The launch of the Science Based Targets initiative (SBTi) Net-Zero Standard just before COP26 marks a significant milestone. It is the first independently certifiable standard that assesses a company's net-zero targets, and importantly it clearly grounds them into 1.5°C-aligned short-term and long-term action.
Experts from civil society, corporates, and academia worked together over the past year to develop the standard, which was then piloted by more than 80 companies. The result brings much-needed clarity to corporate net-zero targets—a rapidly evolving, and sometimes criticized, topic.
The standard finally invites climate science to the net-zero conversation and, importantly, distinguishes between near-term and long-term science-based targets.
Near-term science-based targets focus on a short timeframe (5-10 years). They require companies to align their Scope 1 & 2 targets with a 1.5°C goal, while Scope 3 ambitions should retain a threshold of well below 2°C.
Setting longer-term targets is an important development. It requires companies to achieve 1.5°C-aligned decarbonization by their net-zero target year, but by no later than 2050. Achieving that ambitious goal translates to reducing greenhouse gas (GHG) emissions by at least 90 percent for the vast majority of Scopes 1, 2, and 3.
These changes are significant in that they provide a mechanism for increased accountability in the near term, but also for the longer term, when a company pledges to reach net zero. With this robust new framework, the question for businesses is no longer “by how much should I reduce emissions and on what scopes?” but rather “how do I transform my business to align with the 1.5°C ambition?”
And that is why this new SBTi standard is so important: it enshrines 1.5°C across scopes as the minimum ambition, in alignment with the UN Race to Zero initiatives. And, as a standard, it provides a pathway to independent verification. This is a much-needed and welcome development, which provides companies with a clear framework for action.
The standard also clarifies the meaning of the "net" in net zero. The mounting criticism of net zero has focused on companies claiming net zero by simply offsetting emissions without decarbonizing.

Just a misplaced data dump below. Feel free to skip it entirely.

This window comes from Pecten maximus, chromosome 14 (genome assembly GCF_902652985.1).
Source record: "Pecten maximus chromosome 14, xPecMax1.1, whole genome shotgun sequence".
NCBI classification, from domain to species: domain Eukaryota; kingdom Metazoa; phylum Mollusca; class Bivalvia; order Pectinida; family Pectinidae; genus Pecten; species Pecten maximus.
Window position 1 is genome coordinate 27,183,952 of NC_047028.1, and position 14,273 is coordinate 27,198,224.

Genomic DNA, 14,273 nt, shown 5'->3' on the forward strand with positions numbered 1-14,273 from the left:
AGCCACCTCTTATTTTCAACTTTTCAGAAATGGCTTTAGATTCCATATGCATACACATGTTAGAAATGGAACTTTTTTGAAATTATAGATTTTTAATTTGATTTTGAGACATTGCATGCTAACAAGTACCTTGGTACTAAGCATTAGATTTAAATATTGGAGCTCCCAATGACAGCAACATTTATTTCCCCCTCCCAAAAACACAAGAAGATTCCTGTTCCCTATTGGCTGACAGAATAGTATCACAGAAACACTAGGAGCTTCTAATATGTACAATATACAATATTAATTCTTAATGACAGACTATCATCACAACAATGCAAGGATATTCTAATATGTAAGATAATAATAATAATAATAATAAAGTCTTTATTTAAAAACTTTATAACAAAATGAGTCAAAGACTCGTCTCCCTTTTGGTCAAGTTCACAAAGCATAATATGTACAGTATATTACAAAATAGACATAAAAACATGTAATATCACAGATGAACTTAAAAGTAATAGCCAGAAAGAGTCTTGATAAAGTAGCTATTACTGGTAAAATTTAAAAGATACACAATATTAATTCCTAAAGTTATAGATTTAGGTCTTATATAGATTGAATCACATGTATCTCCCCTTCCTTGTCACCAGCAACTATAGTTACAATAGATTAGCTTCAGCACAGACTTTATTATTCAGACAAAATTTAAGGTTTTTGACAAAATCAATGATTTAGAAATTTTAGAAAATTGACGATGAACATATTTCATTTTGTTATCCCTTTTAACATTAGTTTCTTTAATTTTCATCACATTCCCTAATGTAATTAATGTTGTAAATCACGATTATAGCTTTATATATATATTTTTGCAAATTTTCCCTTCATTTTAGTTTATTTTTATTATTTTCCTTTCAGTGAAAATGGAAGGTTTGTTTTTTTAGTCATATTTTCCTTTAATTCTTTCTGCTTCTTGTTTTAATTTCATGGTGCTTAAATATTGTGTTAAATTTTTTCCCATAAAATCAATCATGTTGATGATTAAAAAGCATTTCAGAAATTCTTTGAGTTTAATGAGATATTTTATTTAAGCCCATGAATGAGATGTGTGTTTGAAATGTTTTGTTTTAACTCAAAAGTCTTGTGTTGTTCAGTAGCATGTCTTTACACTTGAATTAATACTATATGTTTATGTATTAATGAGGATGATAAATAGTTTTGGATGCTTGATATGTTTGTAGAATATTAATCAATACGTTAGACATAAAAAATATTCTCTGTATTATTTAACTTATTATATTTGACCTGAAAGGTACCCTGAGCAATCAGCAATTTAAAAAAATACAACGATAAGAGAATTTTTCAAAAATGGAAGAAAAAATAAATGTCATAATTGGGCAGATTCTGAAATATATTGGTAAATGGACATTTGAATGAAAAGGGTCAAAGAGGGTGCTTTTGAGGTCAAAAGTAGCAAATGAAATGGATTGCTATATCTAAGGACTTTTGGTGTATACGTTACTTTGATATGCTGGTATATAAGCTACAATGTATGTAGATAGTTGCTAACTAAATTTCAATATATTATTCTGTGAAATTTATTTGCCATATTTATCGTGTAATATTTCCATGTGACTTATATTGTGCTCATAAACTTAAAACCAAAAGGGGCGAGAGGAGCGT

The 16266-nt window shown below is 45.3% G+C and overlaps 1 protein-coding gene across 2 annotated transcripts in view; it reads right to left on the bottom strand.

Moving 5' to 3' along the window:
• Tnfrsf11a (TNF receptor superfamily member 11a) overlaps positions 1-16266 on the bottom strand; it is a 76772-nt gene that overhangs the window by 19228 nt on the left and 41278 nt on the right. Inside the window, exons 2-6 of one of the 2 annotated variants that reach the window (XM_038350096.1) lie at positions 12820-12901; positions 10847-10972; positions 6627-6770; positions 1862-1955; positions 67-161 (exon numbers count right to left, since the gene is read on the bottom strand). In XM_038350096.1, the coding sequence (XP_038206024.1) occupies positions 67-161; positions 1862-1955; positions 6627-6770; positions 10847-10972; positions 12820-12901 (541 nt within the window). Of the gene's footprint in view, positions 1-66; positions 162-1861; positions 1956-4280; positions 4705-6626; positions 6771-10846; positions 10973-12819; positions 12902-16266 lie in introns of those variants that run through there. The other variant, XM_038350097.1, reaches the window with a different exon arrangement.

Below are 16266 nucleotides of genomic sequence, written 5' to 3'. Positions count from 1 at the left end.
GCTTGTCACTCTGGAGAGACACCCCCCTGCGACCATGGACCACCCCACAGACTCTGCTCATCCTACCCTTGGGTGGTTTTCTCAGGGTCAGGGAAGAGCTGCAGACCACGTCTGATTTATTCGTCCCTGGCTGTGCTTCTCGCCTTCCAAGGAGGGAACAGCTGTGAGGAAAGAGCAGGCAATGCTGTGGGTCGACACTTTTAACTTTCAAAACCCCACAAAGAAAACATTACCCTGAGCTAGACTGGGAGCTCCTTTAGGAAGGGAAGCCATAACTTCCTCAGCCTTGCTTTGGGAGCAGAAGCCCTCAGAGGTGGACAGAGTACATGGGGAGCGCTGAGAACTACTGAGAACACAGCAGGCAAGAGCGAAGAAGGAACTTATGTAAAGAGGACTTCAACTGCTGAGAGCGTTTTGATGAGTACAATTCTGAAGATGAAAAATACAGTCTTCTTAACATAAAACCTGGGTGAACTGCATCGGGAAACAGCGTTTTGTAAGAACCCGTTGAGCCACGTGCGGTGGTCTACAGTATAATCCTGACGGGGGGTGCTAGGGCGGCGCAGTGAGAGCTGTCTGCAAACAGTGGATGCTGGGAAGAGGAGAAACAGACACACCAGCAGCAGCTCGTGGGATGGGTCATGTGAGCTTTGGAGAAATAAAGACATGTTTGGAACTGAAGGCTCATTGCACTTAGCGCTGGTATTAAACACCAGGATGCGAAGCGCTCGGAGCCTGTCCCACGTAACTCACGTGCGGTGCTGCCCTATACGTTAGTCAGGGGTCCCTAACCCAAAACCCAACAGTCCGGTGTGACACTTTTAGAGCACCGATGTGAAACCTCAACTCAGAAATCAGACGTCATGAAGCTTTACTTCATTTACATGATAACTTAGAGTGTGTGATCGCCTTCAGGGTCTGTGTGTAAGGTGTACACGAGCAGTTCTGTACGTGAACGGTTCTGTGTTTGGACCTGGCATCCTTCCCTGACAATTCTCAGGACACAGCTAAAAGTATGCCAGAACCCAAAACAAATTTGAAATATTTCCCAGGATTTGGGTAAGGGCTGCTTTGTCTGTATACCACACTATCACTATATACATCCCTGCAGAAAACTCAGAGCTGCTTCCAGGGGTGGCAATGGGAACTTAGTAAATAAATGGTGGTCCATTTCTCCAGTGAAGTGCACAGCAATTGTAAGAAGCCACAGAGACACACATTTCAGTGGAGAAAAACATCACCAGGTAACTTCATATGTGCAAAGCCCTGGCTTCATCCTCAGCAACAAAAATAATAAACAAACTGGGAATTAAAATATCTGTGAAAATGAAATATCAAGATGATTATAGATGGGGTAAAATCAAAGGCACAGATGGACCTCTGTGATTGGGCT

The new standard addresses this critique by clearly stating that a company will not be able to claim it has achieved a net-zero goal until the long-term decarbonization target is met. When companies reach such deep decarbonization across Scopes 1, 2 and 3 at their target year, they are required to net their emissions by balancing out residual emissions with permanent carbon removals.
This means that in their target year, companies should reach net zero by netting a portion of emissions by investing in technological or nature-based solutions that effectively remove GHGs from the atmosphere. What this also implies is that avoided emissions or reduced emissions credits will not be part of the "net" of net zero.
Companies will need to plan for their carbon removal strategies. Companies should expect additional guidance on this topic in 2022, both from SBTi and initiatives such as the Voluntary Carbon Markets Integrity Initiative (VCMI).
The standard also provides initial guidance on climate solutions beyond companies’ value chains. While the standard insists on the essential importance of deep decarbonization, it recommends that companies also step up action beyond their Scopes 1, 2 and 3 by investing in appropriate climate solutions; e.g., by investing in forest conservation to eliminate deforestation by 2030 on their way to net zero.
The urgency of the climate crisis could not be more acute, and immediate action is needed. The new SBTi standard makes science-based decarbonization across scopes the baseline for businesses. Climate leadership will increasingly require companies to concurrently look beyond their value chain, with additional investments to slash methane emissions and scale nature-based solutions, on the way to net zero.
Further guidance and clarity on the role of SBTi to encourage climate action beyond the value chain is needed. Here are a few things to look out for in 2022:
- Increased company uptake of the SBTi Net-Zero Standard: SBTi had validated the targets of seven companies by launch, including Transform to Net Zero member Wipro. Early signs suggest more than 70 companies are already interested in validation, and this is poised to grow further.
- Increased clarity: Two main SBTi projects are in the works. A review and development of long-term Scope 3 target-setting methods will help build confidence in comprehensive Scope 3 decarbonization targets; the cited "beyond value chain mitigation" project will bring clarity on expectations for climate investments to supplement decarbonization efforts.
- Guidance on forest, land, and agriculture: The forest and agriculture sector especially requires additional guidance; e.g., accounting rules for land-based removals. The release of the forest, land, and agriculture (FLAG) methodology will help and likely trigger updates in the standard.
- Net-Zero Standard for financial institutions: It is worth noting that a separate process is ongoing for financial institutions, with more information available here.
As we recently wrote after COP26, it is very clear that net-zero corporate commitments are here to stay, and so is the pressure to define what good looks like.
The key pillars of the SBTi Net-Zero Standard delineate the backbone of robust corporate net-zero implementation. We encourage businesses to embrace them and think strategically about the business transformation needed to achieve them.
The publication of the SBTi Net-Zero Standard is a start and not an end, as some topics need additional guidance—but we now have the "what." The challenge ahead lies in the "how" companies will reach those targets through business transformation in a just and equitable way.